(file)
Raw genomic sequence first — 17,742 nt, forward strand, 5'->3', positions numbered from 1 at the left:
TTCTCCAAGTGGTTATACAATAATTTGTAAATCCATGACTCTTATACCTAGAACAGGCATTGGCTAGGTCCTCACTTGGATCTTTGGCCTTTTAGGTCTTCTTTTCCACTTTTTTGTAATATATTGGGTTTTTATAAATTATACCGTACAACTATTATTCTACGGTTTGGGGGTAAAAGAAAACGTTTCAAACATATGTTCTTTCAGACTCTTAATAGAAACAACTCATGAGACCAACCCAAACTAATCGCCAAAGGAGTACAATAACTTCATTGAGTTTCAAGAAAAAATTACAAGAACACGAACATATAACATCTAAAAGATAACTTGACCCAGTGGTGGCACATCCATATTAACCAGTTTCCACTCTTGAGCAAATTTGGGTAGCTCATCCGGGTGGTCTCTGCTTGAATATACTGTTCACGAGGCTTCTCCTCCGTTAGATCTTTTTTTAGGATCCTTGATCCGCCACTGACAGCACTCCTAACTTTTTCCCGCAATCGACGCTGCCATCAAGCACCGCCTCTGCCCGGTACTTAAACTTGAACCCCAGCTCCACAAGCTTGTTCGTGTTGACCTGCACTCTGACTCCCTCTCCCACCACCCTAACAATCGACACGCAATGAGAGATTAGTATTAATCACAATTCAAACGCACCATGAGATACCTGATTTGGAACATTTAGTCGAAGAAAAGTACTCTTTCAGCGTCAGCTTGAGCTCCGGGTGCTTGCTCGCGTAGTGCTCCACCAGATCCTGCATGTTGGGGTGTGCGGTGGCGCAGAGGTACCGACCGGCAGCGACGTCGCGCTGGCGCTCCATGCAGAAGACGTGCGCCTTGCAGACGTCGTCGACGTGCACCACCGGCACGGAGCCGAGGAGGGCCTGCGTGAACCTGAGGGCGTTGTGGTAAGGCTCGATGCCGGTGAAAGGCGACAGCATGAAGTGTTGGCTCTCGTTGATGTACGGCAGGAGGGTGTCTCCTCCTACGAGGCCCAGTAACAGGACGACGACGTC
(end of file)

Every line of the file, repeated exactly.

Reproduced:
Raw genomic sequence first — 17,742 nt, forward strand, 5'->3', positions numbered from 1 at the left:
TTCTCCAAGTGGTTATACAATAATTTGTAAATCCATGACTCTTATACCTAGAACAGGCATTGGCTAGGTCCTCACTTGGATCTTTGGCCTTTTAGGTCTTCTTTTCCACTTTTTTGTAATATATTGGGTTTTTATAAATTATACCGTACAACTATTATTCTACGGTTTGGGGGTAAAAGAAAACGTTTCAAACATATGTTCTTTCAGACTCTTAATAGAAACAACTCATGAGACCAACCCAAACTAATCGCCAAAGGAGTACAATAACTTCATTGAGTTTCAAGAAAAAATTACAAGAACACGAACATATAACATCTAAAAGATAACTTGACCCAGTGGTGGCACATCCATATTAACCAGTTTCCACTCTTGAGCAAATTTGGGTAGCTCATCCGGGTGGTCTCTGCTTGAATATACTGTTCACGAGGCTTCTCCTCCGTTAGATCTTTTTTTAGGATCCTTGATCCGCCACTGACAGCACTCCTAACTTTTTCCCGCAATCGACGCTGCCATCAAGCACCGCCTCTGCCCGGTACTTAAACTTGAACCCCAGCTCCACAAGCTTGTTCGTGTTGACCTGCACTCTGACTCCCTCTCCCACCACCCTAACAATCGACACGCAATGAGAGATTAGTATTAATCACAATTCAAACGCACCATGAGATACCTGATTTGGAACATTTAGTCGAAGAAAAGTACTCTTTCAGCGTCAGCTTGAGCTCCGGGTGCTTGCTCGCGTAGTGCTCCACCAGATCCTGCATGTTGGGGTGTGCGGTGGCGCAGAGGTACCGACCGGCAGCGACGTCGCGCTGGCGCTCCATGCAGAAGACGTGCGCCTTGCAGACGTCGTCGACGTGCACCACCGGCACGGAGCCGAGGAGGGCCTGCGTGAACCTGAGGGCGTTGTGGTAAGGCTCGATGCCGGTGAAAGGCGACAGCATGAAGTGTTGGCTCTCGTTGATGTACGGCAGGAGGGTGTCTCCTCCTACGAGGCCCAGTAACAGGACGACGACGTC